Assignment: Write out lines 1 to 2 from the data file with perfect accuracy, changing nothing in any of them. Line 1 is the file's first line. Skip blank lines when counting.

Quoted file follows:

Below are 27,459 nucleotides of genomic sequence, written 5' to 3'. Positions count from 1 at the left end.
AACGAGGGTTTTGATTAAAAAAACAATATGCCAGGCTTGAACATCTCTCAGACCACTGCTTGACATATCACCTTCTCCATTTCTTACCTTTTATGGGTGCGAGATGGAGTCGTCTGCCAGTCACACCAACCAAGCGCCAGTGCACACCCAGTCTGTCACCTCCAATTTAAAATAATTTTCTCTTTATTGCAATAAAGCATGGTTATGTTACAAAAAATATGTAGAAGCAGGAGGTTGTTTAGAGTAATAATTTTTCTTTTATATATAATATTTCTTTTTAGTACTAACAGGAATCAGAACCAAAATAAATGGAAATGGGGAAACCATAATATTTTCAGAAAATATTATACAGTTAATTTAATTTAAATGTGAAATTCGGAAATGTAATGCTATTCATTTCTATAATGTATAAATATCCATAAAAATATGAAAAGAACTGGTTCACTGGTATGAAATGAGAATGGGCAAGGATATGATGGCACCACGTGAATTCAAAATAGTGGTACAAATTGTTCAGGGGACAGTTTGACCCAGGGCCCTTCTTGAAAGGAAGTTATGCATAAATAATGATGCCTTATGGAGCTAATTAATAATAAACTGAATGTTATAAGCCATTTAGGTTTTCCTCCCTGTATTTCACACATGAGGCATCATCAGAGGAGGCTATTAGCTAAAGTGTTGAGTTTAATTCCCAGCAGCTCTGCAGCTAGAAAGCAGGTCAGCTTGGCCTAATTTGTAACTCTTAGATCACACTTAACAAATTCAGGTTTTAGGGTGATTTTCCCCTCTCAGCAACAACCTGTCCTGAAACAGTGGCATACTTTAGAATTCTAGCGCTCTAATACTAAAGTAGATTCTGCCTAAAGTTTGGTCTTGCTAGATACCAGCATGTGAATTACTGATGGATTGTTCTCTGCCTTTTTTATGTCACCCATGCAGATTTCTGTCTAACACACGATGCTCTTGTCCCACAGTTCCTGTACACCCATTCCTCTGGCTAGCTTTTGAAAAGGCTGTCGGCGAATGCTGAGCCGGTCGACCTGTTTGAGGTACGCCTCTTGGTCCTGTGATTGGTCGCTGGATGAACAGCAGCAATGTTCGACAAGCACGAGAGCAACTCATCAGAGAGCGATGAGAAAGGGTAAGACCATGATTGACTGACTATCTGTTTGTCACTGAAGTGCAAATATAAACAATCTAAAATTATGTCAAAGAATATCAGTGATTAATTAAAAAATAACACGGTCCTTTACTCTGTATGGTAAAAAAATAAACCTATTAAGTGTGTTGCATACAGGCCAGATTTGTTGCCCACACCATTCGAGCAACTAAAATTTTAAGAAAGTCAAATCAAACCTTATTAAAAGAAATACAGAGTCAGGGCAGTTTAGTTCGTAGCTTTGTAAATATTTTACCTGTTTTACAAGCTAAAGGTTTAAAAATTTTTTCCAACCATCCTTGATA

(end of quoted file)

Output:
Below are 27,459 nucleotides of genomic sequence, written 5' to 3'. Positions count from 1 at the left end.
AACGAGGGTTTTGATTAAAAAAACAATATGCCAGGCTTGAACATCTCTCAGACCACTGCTTGACATATCACCTTCTCCATTTCTTACCTTTTATGGGTGCGAGATGGAGTCGTCTGCCAGTCACACCAACCAAGCGCCAGTGCACACCCAGTCTGTCACCTCCAATTTAAAATAATTTTCTCTTTATTGCAATAAAGCATGGTTATGTTACAAAAAATATGTAGAAGCAGGAGGTTGTTTAGAGTAATAATTTTTCTTTTATATATAATATTTCTTTTTAGTACTAACAGGAATCAGAACCAAAATAAATGGAAATGGGGAAACCATAATATTTTCAGAAAATATTATACAGTTAATTTAATTTAAATGTGAAATTCGGAAATGTAATGCTATTCATTTCTATAATGTATAAATATCCATAAAAATATGAAAAGAACTGGTTCACTGGTATGAAATGAGAATGGGCAAGGATATGATGGCACCACGTGAATTCAAAATAGTGGTACAAATTGTTCAGGGGACAGTTTGACCCAGGGCCCTTCTTGAAAGGAAGTTATGCATAAATAATGATGCCTTATGGAGCTAATTAATAATAAACTGAATGTTATAAGCCATTTAGGTTTTCCTCCCTGTATTTCACACATGAGGCATCATCAGAGGAGGCTATTAGCTAAAGTGTTGAGTTTAATTCCCAGCAGCTCTGCAGCTAGAAAGCAGGTCAGCTTGGCCTAATTTGTAACTCTTAGATCACACTTAACAAATTCAGGTTTTAGGGTGATTTTCCCCTCTCAGCAACAACCTGTCCTGAAACAGTGGCATACTTTAGAATTCTAGCGCTCTAATACTAAAGTAGATTCTGCCTAAAGTTTGGTCTTGCTAGATACCAGCATGTGAATTACTGATGGATTGTTCTCTGCCTTTTTTATGTCACCCATGCAGATTTCTGTCTAACACACGATGCTCTTGTCCCACAGTTCCTGTACACCCATTCCTCTGGCTAGCTTTTGAAAAGGCTGTCGGCGAATGCTGAGCCGGTCGACCTGTTTGAGGTACGCCTCTTGGTCCTGTGATTGGTCGCTGGATGAACAGCAGCAATGTTCGACAAGCACGAGAGCAACTCATCAGAGAGCGATGAGAAAGGGTAAGACCATGATTGACTGACTATCTGTTTGTCACTGAAGTGCAAATATAAACAATCTAAAATTATGTCAAAGAATATCAGTGATTAATTAAAAAATAACACGGTCCTTTACTCTGTATGGTAAAAAAATAAACCTATTAAGTGTGTTGCATACAGGCCAGATTTGTTGCCCACACCATTCGAGCAACTAAAATTTTAAGAAAGTCAAATCAAACCTTATTAAAAGAAATACAGAGTCAGGGCAGTTTAGTTCGTAGCTTTGTAAATATTTTACCTGTTTTACAAGCTAAAGGTTTAAAAATTTTTTCCAACCATCCTTGATA